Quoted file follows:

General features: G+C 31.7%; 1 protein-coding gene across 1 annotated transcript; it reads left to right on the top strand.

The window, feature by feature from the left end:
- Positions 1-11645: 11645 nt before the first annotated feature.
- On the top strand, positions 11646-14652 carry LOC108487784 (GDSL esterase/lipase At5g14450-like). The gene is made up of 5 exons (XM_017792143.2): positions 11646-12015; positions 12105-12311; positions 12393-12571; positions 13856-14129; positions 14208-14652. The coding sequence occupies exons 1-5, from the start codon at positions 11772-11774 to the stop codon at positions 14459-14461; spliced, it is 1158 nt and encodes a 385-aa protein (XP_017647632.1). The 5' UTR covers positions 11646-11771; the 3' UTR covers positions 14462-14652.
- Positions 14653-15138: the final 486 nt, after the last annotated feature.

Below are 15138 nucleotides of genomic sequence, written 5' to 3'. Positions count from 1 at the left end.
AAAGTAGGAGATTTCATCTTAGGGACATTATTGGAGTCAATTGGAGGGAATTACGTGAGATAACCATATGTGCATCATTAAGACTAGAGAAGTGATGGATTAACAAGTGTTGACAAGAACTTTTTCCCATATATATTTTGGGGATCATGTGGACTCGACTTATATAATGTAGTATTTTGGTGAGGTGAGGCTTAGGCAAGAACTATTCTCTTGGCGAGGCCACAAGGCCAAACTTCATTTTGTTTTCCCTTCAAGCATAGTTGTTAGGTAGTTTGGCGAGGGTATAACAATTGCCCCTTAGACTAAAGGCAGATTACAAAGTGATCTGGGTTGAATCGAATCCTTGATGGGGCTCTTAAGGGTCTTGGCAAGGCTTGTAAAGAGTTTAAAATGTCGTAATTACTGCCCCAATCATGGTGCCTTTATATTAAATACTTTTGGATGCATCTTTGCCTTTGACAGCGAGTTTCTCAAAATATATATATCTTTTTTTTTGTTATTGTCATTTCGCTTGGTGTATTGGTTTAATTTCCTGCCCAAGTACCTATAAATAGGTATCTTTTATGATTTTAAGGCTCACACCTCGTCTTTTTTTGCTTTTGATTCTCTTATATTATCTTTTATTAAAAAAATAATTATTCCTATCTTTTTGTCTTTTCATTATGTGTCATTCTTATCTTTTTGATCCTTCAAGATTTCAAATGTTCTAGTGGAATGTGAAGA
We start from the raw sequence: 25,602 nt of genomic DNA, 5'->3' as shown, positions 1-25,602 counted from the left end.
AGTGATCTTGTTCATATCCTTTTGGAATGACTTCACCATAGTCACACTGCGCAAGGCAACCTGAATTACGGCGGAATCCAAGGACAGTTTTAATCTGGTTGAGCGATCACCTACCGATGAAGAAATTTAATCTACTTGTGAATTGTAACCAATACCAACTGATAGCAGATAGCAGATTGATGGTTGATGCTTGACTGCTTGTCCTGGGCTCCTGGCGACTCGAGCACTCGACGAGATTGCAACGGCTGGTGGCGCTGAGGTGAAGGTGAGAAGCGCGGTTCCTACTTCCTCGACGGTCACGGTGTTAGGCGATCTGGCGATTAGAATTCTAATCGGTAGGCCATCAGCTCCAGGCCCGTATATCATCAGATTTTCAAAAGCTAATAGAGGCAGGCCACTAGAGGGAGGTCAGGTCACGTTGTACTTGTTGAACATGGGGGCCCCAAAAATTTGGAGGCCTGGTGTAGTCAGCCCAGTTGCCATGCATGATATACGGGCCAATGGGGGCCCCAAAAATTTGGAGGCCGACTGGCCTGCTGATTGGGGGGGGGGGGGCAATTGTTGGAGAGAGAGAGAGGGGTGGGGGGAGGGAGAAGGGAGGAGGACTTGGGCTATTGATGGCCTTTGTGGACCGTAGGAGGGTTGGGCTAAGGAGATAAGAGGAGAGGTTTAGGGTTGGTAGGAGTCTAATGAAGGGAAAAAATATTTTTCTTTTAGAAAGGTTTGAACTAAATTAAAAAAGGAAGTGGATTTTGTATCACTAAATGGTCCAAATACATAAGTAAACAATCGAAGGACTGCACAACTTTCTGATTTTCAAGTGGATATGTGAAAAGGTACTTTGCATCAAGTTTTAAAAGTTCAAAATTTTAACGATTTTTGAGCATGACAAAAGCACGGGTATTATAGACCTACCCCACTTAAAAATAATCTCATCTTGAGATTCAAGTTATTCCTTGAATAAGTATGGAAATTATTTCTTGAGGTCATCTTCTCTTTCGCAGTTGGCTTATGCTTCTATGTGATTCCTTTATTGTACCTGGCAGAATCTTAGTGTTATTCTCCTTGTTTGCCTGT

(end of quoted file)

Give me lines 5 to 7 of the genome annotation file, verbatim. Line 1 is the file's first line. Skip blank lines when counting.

- Positions 14653-15138: the final 486 nt, after the last annotated feature.

Below are 15138 nucleotides of genomic sequence, written 5' to 3'. Positions count from 1 at the left end.
AAAGTAGGAGATTTCATCTTAGGGACATTATTGGAGTCAATTGGAGGGAATTACGTGAGATAACCATATGTGCATCATTAAGACTAGAGAAGTGATGGATTAACAAGTGTTGACAAGAACTTTTTCCCATATATATTTTGGGGATCATGTGGACTCGACTTATATAATGTAGTATTTTGGTGAGGTGAGGCTTAGGCAAGAACTATTCTCTTGGCGAGGCCACAAGGCCAAACTTCATTTTGTTTTCCCTTCAAGCATAGTTGTTAGGTAGTTTGGCGAGGGTATAACAATTGCCCCTTAGACTAAAGGCAGATTACAAAGTGATCTGGGTTGAATCGAATCCTTGATGGGGCTCTTAAGGGTCTTGGCAAGGCTTGTAAAGAGTTTAAAATGTCGTAATTACTGCCCCAATCATGGTGCCTTTATATTAAATACTTTTGGATGCATCTTTGCCTTTGACAGCGAGTTTCTCAAAATATATATATCTTTTTTTTTGTTATTGTCATTTCGCTTGGTGTATTGGTTTAATTTCCTGCCCAAGTACCTATAAATAGGTATCTTTTATGATTTTAAGGCTCACACCTCGTCTTTTTTTGCTTTTGATTCTCTTATATTATCTTTTATTAAAAAAATAATTATTCCTATCTTTTTGTCTTTTCATTATGTGTCATTCTTATCTTTTTGATCCTTCAAGATTTCAAATGTTCTAGTGGAATGTGAAGA